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Tinder Lets Known Sex Offenders Use the App. It’s Not the Only One (propublica.org)
7 points by mzs 3 days ago | hide | past | web | favorite | 6 comments





sounds like an impossible problem for where the only (dystopian) solution would be strong attestation of users identity by the service provider. not only would that too be riddled with potential mistakes. but as it is with all such cases, the service provider can't actually be trusted with such data (or managing such a process).

EDIT: this story sounds like trying to use the sex-offender thing to fabricated outrage. People who use these apps to "hook up" with strangers should be well aware that they might bump into all kind of bad people (some of them might be lunatics or even criminals). Having the service provider suddenly be in charge of attesting for the (lack of) character of its users sounds like a terrible idea.


It sounds like a class action instead to me, literally the first sentence:

>Match Group, which owns most major online dating services, screens for sexual predators on Match — but not on Tinder, OkCupid or PlentyofFish. A spokesperson said, “There are definitely registered sex offenders on our free products.”


It is not unreasonable to regulate platforms for the safety of its users. Background checks and ID verification flows can be automated, and are inexpensive in bulk.

"Gig economy" platforms already support this in various forms, due to customer pressure and local regulatory environments.


they could push to educate users better on how to be safe or at least tailor part of the process (getting to know each other workflow) so it becomes safer.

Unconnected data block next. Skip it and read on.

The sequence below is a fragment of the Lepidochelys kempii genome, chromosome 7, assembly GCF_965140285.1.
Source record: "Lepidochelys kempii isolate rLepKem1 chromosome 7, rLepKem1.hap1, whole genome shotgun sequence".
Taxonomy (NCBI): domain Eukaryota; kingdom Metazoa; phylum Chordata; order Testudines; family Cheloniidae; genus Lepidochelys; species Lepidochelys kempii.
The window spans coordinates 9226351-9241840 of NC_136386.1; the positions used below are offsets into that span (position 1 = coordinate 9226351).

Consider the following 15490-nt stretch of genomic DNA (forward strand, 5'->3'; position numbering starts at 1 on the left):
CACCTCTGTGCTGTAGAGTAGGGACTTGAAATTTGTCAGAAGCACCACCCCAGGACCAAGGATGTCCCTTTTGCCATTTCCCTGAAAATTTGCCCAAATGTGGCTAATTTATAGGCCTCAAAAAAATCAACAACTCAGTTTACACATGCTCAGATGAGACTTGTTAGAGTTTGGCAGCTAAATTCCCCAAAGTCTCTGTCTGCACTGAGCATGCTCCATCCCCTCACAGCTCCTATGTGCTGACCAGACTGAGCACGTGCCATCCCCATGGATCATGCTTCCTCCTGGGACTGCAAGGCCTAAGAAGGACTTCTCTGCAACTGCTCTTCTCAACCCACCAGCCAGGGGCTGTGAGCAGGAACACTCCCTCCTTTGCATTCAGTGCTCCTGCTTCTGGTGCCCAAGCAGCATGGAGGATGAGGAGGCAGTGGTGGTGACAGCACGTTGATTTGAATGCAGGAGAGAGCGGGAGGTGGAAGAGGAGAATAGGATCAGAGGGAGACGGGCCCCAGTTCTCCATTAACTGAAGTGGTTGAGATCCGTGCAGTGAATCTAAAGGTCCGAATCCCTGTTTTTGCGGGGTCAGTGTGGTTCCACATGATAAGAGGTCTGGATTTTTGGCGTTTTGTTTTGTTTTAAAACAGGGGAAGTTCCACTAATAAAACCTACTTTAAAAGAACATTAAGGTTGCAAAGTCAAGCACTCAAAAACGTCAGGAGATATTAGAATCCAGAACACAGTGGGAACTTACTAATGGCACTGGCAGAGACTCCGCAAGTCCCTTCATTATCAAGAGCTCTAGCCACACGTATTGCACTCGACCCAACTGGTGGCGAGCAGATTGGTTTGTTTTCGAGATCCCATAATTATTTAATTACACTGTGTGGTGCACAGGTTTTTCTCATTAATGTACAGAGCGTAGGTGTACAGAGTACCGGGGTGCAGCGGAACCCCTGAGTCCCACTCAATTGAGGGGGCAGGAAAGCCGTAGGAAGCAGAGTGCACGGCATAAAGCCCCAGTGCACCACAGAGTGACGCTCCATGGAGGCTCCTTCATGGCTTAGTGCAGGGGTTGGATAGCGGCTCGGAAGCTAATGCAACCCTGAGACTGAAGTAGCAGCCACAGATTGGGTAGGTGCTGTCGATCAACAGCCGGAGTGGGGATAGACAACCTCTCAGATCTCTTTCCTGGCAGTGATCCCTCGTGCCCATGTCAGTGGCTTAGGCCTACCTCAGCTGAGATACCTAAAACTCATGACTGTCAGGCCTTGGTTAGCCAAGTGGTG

meeting strangers and attesting for identity is a problem that isn't unique to Tinder/Grindr. It's relevant to any service that spills over into meat-space.

Background checks and ID checks unfortunately won't work for many people not in the US. Worse they will give people a wrong sense of security. IMO training and steering users to the right behavior would be more effective.

Some of these tips[1] could be used to implement a workflow (user stories) around it to make it safer:

[1] staying safe on Tinder: https://www.vyke.com/stay-safe-on-tinder/


Is there anything stopping a sex offender from taking out a classified ad in the paper or a missed connection on Craigslist? This doesn't seem isolated to web properties so the framing is a little odd to me.

The link is broken, but the link from the propublica.org home page is also broken (and is the same link). Maybe it will start working.



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